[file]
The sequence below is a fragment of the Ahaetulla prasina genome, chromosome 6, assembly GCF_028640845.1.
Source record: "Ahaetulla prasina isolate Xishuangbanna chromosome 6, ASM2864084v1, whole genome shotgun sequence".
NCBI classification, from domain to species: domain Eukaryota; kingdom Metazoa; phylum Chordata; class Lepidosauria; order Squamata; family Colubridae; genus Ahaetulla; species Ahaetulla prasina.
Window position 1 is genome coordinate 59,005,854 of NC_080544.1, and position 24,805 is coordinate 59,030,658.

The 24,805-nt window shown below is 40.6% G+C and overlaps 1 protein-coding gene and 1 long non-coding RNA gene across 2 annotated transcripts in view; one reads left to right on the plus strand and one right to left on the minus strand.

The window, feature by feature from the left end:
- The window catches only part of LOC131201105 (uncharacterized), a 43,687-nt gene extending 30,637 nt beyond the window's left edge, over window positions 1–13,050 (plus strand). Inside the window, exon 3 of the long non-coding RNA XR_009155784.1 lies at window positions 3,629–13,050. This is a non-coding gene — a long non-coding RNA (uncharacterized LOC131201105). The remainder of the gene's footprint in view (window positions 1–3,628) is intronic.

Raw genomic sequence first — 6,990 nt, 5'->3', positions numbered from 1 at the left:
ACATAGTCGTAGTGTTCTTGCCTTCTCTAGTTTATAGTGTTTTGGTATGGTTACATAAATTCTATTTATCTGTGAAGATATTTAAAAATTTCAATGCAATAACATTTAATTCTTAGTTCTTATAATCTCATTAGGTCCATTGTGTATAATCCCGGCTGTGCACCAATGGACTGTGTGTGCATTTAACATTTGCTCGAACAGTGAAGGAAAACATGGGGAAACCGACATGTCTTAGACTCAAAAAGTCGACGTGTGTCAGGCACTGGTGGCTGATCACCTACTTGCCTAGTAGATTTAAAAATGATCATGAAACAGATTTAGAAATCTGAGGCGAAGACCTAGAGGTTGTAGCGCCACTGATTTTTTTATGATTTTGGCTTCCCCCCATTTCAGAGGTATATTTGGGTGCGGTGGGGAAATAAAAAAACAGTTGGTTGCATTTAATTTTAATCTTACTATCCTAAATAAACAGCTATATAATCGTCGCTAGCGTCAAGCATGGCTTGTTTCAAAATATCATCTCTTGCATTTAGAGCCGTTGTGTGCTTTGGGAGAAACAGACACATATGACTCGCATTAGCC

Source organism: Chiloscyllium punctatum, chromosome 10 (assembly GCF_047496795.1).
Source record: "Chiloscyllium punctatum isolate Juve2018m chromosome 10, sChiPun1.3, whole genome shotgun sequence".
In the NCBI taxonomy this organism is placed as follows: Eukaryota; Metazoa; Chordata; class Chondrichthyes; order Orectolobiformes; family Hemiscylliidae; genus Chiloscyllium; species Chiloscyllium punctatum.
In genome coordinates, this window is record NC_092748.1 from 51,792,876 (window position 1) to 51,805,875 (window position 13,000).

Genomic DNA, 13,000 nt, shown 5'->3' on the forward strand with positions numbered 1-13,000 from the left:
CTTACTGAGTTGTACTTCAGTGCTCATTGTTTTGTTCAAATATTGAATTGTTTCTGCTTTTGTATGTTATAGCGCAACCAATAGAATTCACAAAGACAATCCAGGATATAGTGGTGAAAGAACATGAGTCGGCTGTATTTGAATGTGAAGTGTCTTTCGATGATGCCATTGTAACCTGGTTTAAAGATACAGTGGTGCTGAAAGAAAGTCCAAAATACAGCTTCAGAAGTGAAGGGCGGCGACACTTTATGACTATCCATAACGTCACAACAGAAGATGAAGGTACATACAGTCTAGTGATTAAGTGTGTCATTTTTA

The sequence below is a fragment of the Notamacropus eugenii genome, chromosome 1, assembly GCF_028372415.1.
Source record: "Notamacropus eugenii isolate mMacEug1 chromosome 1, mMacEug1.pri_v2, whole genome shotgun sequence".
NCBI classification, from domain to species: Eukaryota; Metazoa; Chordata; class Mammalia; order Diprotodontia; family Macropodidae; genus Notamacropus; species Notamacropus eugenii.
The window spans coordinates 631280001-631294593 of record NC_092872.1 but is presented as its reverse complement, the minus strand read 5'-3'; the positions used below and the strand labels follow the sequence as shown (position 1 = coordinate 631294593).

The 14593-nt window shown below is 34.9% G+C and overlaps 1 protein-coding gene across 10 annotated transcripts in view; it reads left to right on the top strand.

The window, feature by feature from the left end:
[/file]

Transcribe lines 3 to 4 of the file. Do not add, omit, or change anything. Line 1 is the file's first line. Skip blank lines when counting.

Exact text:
NCBI classification, from domain to species: domain Eukaryota; kingdom Metazoa; phylum Chordata; class Lepidosauria; order Squamata; family Colubridae; genus Ahaetulla; species Ahaetulla prasina.
Window position 1 is genome coordinate 59,005,854 of NC_080544.1, and position 24,805 is coordinate 59,030,658.